Nationwide Survey Finds Distracted Driving Still an Issue

April 4, 2024

The new latest driving behaviors survey revealed additional risky behaviors impacting all drivers on the road.

About one-third of commercial drivers admitted they sometimes or often feel distracted behind the wheel and this is supported by the 6 in 10 who agree that other commercial drivers are looking at their phones more often and driving faster than they did a year ago.

The survey found the top causes of distractions for commercial drivers are:

  • 55% using GPS/Nav systems
  • 36% responding to work text messages
  • 27% texting/talking on mobile phones
  • 13% checking social media apps

Commercial drivers may be feeling pressured by their employer to make tight timelines, according to Nationwidecausing potential distractions while behind the wheel.

Almost all drivers (90%) say it is dangerous to hold a phone in their hand while driving, whether to talk, text or navigate.

But drivers tend to blame others, the survey found, with 8 in 10 rating their driving as ‘very good’ or ‘excellent,’ compared to other passenger cars on the road (14%) or commercial vehicles (25%).

Most everyone (92%) surveyed agreed that driving has become more dangerous, reporting other drivers are more often looking at their phones.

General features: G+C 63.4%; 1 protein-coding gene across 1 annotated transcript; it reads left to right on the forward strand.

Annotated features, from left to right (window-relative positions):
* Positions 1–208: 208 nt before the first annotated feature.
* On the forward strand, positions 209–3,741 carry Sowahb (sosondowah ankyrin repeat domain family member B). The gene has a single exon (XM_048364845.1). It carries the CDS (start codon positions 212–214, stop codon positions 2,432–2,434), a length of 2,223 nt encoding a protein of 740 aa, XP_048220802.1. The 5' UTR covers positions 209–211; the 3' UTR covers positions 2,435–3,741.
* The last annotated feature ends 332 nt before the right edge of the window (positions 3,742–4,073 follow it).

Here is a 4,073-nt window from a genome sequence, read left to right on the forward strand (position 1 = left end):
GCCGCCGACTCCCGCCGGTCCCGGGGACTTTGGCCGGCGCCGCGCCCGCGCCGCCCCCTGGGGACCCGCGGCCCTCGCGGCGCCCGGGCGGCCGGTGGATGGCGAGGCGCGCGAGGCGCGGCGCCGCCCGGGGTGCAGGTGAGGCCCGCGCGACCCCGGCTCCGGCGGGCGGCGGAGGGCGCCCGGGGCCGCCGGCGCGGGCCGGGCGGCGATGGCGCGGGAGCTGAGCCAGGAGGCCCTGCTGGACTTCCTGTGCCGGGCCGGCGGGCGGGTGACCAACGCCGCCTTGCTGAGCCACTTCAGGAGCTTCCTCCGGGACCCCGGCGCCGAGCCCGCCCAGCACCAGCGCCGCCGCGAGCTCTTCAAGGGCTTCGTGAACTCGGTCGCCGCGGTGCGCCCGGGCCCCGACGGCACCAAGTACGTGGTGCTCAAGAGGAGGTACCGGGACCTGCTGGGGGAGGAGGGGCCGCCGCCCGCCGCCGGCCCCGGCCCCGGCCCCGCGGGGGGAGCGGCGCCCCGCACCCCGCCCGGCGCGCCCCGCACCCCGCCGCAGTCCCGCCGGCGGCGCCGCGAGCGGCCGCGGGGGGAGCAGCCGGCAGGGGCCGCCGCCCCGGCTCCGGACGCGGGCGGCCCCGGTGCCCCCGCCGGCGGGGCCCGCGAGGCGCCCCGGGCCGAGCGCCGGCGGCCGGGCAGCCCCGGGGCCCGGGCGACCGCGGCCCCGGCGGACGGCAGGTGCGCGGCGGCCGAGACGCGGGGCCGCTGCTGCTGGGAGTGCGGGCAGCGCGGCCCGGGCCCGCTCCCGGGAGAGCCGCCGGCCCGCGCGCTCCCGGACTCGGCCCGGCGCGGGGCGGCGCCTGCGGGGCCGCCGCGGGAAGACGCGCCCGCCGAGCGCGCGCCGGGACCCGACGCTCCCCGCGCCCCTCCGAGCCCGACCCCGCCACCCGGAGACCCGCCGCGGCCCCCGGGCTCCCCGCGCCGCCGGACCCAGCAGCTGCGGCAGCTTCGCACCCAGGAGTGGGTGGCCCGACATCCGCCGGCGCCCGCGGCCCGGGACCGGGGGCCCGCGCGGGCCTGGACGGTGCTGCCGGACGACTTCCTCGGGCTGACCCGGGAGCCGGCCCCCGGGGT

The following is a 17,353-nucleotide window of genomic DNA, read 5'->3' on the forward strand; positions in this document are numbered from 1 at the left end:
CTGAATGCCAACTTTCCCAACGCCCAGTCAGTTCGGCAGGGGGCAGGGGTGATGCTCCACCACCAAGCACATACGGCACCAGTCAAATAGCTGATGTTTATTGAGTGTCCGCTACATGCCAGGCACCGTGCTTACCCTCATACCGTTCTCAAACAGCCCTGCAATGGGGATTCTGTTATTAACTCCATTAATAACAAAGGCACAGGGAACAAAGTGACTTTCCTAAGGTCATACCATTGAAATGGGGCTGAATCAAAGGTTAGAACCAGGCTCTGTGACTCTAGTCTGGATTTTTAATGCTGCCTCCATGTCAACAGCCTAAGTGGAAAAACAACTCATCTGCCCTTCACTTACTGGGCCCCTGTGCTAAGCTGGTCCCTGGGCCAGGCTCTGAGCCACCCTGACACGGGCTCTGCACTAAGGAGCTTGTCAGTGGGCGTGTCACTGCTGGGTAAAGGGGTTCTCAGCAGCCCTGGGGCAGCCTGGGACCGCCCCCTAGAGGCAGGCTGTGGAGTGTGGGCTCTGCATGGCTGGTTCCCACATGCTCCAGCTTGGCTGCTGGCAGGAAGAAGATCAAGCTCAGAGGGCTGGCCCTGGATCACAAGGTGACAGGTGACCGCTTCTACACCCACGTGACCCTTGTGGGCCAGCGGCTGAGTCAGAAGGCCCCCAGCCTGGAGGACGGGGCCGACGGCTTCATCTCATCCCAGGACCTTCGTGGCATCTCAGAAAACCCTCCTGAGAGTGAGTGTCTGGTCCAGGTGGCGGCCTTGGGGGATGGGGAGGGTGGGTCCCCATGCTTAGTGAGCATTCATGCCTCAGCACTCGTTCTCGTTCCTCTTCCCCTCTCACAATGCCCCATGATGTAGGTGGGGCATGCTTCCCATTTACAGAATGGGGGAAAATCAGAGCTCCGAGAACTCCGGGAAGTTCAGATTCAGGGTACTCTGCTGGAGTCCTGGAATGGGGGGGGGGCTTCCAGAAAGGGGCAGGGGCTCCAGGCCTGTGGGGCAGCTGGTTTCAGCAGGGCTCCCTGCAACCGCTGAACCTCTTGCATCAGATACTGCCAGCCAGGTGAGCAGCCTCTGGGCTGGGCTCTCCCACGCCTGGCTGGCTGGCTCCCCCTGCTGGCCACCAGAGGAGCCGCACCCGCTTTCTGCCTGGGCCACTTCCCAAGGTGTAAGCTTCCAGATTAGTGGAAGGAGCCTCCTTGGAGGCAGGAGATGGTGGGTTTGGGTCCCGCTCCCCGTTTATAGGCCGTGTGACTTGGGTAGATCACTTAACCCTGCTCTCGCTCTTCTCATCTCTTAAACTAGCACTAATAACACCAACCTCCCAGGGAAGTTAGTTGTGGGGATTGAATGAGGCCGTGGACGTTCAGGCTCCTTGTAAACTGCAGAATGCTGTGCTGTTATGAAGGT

“Nationwide’s telematics driving data shows that drivers take their eyes off the road at least 12 times per day. The average distraction for a driver traveling at 45MPH would cover the length of three football fields! States with hands-free laws are helping to minimize distraction, but we need all 50 states to adopt hands-free laws to continue to reduce crashes and save lives,” said Kelly Hernandez, AVP of Nationwide’s personal telematics.

Many states are exploring Hands Free legislation as a way to curb distracted driving.

Eighty-nine percent of respondents support laws or legislation in their state to prohibit drivers from holding their cell phones while talking or manually using their cell phones to text, email or look at anything on their phones while operating a motor vehicle.

Twenty-six states and Washington D.C. have hands-free laws in place, leaving 16 states with no laws prohibiting handheld cell phone use while behind the wheel, Nationwide found.

Eight states need to strengthen their laws to primary, all driver hands-free laws, the insurer added.

As an example of the benefits of hands-free legislation, Ohio passed its legislation in 2022 and saw a 16% reduction in distracted driving-related accidents in the first nine months of 2023. Over the same time period, distracted driving fatalities also declined by nearly 25%.

Topics Trends Personal Auto

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